New Hakka museum in Jakarta recognises Indonesian Chinese pioneers
Contributions of ethnic Chinese from before independence lauded
Published on Aug 31, 2014
By Zakir Hussain, Indonesia Bureau Chief In Jakarta
Few Indonesians are aware that many Chinese Indonesians were involved in the struggle for independence, or that ethnic Chinese naval commander John Lie played a key role in getting arms past the Dutch blockade to freedom fighters.
Chinese communities have also been established as far afield as Aceh, Kalimantan and Maluku for more than 500 years.
A new museum in Jakarta dedicated to the history and contributions of the Chinese in Indonesia seeks to highlight these and other facts, 15 years after restrictions on Chinese language and cultural expression were lifted.
Opening the Indonesian Hakka Museum yesterday, President Susilo Bambang Yudhoyono thanked the community for its contributions to Indonesia, from before independence and throughout the nation-building process, saying that there was no room for discrimination against any group.
"Museums are important in memorialising the contributions of our pioneers for future generations, and I am confident this will tell their stories and highlight our collective effort to improve the lives of the people of Indonesia," he said.
The three-storey museum's name was, however, a reminder that the Chinese community remained split: Hakkas make up some 40 per cent of the Chinese in Indonesia, and were the most eager to raise funds for and to back the effort. But its second floor is called the Indonesian Chinese Museum and focuses on the wider Chinese community, while the third floor focuses on the Hakka community and culture.
The museum is situated in a corner of Taman Mini Indonesia Indah, a sprawling park in east Jakarta that features exhibits on various provinces and ethnic groups in Indonesia.
Construction of the museum, designed in the shape of a tulou, or round Hakka earthen building, started in 2012.
Museum committee chairman Iwan Mahatirta said a key reason for the museum is that many younger Indonesians, both Chinese and non-Chinese, are not aware of the contributions of earlier generations to the country.
Part of this was because the New Order of former president Suharto, who came to power after a failed coup plot blamed on the Communists, suppressed not only the use of Mandarin but also expressions of interest in Chinese identity.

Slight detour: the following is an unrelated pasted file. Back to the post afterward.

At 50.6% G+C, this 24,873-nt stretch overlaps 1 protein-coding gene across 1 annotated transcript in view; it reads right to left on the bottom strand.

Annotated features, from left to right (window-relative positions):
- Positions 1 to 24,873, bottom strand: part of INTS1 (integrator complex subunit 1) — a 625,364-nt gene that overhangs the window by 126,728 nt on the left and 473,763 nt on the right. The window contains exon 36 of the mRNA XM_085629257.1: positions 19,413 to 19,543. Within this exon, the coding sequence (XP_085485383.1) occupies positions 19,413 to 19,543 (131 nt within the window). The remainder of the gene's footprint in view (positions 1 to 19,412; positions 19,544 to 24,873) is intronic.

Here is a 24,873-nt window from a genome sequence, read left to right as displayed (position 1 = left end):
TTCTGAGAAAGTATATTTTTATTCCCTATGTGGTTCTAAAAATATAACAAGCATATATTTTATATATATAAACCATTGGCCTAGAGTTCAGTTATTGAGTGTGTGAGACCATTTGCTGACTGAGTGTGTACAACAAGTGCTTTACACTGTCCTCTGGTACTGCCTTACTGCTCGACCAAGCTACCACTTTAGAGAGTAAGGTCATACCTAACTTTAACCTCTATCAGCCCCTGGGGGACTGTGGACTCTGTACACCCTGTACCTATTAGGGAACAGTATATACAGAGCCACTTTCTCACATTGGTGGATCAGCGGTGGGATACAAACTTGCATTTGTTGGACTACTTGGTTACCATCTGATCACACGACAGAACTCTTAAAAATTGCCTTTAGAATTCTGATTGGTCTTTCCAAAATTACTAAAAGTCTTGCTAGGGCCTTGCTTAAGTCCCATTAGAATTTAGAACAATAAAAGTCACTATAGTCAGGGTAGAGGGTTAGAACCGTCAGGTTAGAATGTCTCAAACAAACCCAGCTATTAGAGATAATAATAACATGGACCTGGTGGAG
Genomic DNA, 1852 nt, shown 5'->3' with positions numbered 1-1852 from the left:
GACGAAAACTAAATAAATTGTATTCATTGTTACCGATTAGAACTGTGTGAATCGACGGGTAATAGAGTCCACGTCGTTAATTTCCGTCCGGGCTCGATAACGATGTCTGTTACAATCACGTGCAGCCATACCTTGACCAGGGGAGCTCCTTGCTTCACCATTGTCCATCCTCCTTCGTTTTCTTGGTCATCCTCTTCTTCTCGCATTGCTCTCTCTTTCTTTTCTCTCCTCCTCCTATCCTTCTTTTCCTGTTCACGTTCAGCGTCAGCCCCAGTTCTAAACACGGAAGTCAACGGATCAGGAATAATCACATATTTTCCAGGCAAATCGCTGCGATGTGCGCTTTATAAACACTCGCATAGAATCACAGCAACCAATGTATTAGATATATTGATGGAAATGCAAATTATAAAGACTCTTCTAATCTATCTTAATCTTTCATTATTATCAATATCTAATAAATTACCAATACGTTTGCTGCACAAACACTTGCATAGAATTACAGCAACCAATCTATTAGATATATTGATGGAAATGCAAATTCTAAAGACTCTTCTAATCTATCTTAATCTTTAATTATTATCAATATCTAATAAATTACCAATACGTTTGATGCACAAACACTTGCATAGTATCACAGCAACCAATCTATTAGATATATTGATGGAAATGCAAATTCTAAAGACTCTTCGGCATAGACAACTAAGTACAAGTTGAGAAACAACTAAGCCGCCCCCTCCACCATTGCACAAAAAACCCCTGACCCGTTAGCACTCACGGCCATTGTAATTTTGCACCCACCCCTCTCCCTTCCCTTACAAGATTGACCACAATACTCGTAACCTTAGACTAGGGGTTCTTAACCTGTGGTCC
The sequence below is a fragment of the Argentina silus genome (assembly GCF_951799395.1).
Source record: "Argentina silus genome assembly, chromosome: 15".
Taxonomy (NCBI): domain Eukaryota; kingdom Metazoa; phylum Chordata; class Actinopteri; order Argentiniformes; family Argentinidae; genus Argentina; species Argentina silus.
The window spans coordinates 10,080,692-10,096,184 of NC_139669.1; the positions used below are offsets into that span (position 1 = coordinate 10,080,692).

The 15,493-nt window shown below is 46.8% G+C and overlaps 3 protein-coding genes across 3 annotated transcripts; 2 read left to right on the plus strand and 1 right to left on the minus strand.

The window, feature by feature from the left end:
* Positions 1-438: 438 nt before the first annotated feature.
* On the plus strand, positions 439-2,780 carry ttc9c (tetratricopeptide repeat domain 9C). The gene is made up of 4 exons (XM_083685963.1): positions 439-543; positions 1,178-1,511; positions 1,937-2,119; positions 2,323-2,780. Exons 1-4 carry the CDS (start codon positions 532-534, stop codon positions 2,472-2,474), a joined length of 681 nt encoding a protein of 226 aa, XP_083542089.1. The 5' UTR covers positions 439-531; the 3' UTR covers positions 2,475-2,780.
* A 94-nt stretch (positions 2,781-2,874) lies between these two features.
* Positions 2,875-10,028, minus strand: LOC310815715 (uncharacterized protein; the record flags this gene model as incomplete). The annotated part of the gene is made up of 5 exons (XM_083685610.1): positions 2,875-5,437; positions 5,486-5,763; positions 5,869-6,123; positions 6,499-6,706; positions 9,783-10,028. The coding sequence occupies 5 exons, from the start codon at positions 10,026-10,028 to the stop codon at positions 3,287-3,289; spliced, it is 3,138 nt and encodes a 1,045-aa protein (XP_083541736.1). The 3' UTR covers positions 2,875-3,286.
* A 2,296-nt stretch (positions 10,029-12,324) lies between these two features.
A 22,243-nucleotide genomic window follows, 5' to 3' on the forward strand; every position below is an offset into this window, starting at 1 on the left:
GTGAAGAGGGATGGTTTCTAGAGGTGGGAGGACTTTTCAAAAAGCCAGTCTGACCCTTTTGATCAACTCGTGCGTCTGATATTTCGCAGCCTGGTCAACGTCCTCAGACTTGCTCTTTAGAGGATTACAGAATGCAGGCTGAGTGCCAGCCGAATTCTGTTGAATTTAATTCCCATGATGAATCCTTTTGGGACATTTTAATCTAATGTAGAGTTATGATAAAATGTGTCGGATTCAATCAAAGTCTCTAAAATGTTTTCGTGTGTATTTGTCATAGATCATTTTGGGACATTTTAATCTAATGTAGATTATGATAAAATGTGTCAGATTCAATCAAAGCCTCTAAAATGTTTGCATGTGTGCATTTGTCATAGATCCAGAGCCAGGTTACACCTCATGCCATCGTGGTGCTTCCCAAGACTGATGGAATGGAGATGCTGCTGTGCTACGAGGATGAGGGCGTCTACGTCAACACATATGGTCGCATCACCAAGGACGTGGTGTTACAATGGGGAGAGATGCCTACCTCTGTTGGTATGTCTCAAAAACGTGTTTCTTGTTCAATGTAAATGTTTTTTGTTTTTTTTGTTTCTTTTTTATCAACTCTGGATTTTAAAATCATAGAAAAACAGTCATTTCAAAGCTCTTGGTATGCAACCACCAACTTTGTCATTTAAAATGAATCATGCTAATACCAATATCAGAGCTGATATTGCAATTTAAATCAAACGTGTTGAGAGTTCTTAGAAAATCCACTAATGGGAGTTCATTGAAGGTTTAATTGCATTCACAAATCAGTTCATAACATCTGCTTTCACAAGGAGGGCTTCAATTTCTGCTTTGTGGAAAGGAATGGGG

His regime saw Chinese Indonesians shoehorned into doing business, and helped feed the stereotype among wider society that ethnic Chinese were focused on making money, which still persists in some quarters today.
"We hope to change that perception," Mr Iwan told The Sunday Times.
Chinese bookstore owner Yoza Suryawan, 81, said: "This museum shows that we, too, played our part in the struggle for an independent Indonesia and were not just good at making money."
Historian Asvi Warman Adam said the museum is important for all Indonesians to see that their fellow Chinese citizens also sank roots, like other ethnic groups, and have influenced everyday life through language and food.
The museum recounts the history of the Chinese in the archipelago and what they did during the colonial years. It also highlights prominent individuals, such as Olympic badminton gold medallist Susi Susanti.
There are also sections devoted to food, culture and Hakka practices, as well as a display on famous Hakkas that includes Singapore Prime Minister Lee Hsien Loong and former prime minister Lee Kuan Yew, former Thai premiers Thaksin and Yingluck Shinawatra, and the late Chinese leaders Sun Yat Sen and Deng Xiaoping.
Hakka Association chairman Sugeng Prananto said the museum does not set out to be exclusive, but to explain the diverse traditions of the Chinese and Hakkas.
He awarded Dr Yudhoyono the title of honorary life chairman of the Indonesian Hakka Association, saying that his inclusive leadership over the past decade has enabled Chinese Indonesians to grow alongside other groups.
HAKKAS' BIG PRESENCE
Hakkas and their descendants make up some 40 per cent of the almost 20 million people in Indonesia who have some Chinese ancestry, says the Indonesian Hakka Association.
Hakkas from China's Guangdong and Fujian provinces emigrated to the archipelago more than 700 years ago, with the earliest settlers arriving in Kalimantan.
Thousands more landed in Sambas, Surabaya and Palembang because of Admiral Zheng He's expeditions to the region in the 15th century during the Ming Dynasty.
In later years, opponents of the Qing Dynasty fled to Kalimantan, where they worked in gold mines. In 1777, a group of miners set up their own state, calling it the Lanfang Republic.
The Dutch conquered it in 1884 and a number of its residents moved elsewhere, including to Sumatra and Singapore.
Prominent Hakka Chinese in Indonesia include Jakarta vice-governor Basuki Tjahaja Purnama, or Ahok, and businessman Murdaya Poo.